For the first time in history, the United States will have its first ever billionaire president. With the election of Donald Trump comes new issues never before seen in American politics, including how the president-elect handles his private businesses moving forward.

Trump's Twitter

Donald Trump has been a household name for the better part of four decades. The billionaire real estate mogul quickly became famous for his business deals, Trump Plaza casinos, and Trump Tower high-rise in New York City.

Trump's popularity exploded over the last decade, as the president-elect became the host of the widely successful reality show "The Apprentice." Despite several setbacks along the way, Trump remained a billionaire and was able to pull off one of the biggest political upsets in recent history by defeating Hillary Clinton to become the next president. During the campaign, and even more in recent weeks, speculation continued to grow over what Trump would do with his businesses to avoid a conflict of interest while acting as president.

Trump elaborated further on his offical Twitter account on December 13.

In a three-part Twitter rant, Donald Trump explained what will happen to his businesses over the next few years. "Even though I am not mandated by law to do so, I will be leaving my businesses before January 20th so that I can focus full time on the Presidency," Trump tweeted.

In a follow-up message, Trump added, "Two of my children, Don and Eric, plus executives, will manage them. No new deals will be done during my term(s) in office."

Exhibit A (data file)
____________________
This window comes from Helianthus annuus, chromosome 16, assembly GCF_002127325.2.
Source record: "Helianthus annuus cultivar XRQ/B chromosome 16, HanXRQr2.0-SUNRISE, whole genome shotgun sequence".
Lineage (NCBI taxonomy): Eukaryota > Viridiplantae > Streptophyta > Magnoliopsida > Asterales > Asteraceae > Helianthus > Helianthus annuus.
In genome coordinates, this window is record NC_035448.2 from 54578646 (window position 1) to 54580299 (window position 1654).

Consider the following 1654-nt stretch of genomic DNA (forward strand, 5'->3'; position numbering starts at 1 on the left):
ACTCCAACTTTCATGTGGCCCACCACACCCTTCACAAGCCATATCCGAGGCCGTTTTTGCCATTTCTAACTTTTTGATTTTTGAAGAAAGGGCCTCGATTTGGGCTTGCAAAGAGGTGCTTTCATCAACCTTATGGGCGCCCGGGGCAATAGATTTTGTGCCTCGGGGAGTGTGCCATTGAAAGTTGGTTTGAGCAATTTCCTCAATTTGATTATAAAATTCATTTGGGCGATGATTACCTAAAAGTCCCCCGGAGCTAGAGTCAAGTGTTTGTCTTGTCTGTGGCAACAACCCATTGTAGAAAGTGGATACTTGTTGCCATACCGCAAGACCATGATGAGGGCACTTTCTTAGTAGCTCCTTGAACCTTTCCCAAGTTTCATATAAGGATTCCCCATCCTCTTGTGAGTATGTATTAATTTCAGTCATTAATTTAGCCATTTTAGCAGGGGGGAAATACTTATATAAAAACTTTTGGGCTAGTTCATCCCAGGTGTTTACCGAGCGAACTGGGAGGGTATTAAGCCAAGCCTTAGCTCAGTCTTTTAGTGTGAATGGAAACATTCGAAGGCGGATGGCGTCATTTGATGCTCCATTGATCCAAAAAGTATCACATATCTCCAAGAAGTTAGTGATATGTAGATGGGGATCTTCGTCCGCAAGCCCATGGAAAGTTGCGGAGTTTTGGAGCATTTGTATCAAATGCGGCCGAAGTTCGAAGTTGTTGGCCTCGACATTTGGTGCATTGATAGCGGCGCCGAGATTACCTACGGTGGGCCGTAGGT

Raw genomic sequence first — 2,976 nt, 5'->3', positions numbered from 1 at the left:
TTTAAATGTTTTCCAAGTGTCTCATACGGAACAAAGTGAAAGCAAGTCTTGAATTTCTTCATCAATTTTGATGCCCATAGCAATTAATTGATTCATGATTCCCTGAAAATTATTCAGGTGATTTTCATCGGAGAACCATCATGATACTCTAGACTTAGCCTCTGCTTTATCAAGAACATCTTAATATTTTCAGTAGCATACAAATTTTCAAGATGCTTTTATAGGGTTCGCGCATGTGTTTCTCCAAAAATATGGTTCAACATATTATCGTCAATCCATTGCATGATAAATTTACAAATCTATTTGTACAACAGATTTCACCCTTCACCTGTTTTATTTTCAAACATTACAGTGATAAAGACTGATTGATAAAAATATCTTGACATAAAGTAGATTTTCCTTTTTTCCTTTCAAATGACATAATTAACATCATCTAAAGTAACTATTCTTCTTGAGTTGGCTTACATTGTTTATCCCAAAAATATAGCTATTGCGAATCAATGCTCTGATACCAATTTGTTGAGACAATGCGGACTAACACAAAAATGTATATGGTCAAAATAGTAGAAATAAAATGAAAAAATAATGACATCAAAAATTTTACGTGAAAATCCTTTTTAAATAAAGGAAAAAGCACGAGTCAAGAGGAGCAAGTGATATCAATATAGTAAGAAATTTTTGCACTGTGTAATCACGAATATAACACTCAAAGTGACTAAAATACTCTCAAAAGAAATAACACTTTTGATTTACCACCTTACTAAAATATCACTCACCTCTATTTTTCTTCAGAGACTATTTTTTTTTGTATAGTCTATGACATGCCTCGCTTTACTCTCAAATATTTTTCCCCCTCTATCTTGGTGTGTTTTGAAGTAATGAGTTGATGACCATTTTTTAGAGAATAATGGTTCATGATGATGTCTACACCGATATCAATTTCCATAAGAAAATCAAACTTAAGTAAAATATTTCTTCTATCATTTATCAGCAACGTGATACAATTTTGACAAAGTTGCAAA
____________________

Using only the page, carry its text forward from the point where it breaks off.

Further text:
"I will hold a press conference in the near future to discuss the business, Cabinet picks and all other topics of interest," Donald Trump wrote, while concluding his message by stating, "Busy times!" Trump's explanation on Twitter comes just hours after he canceled a planned press conference on the issue, which was quickly postponed until some time in January.

Questions were raised as to why the press conference was canceled in the first place, with some wondering if it had anything to do with the recent CIA report which concluded that Russia hacked the 2016 presidential election in favor of Trump.

Next up

In less than five weeks, Donald Trump will be sworn in as the next commander in chief, despite growing opposition from millions of Americans. While Trump did win the electoral college, which decides the presidency, critics point to the fact that he lost to the popular vote to Hillary Clinton by over 2.5 million votes.

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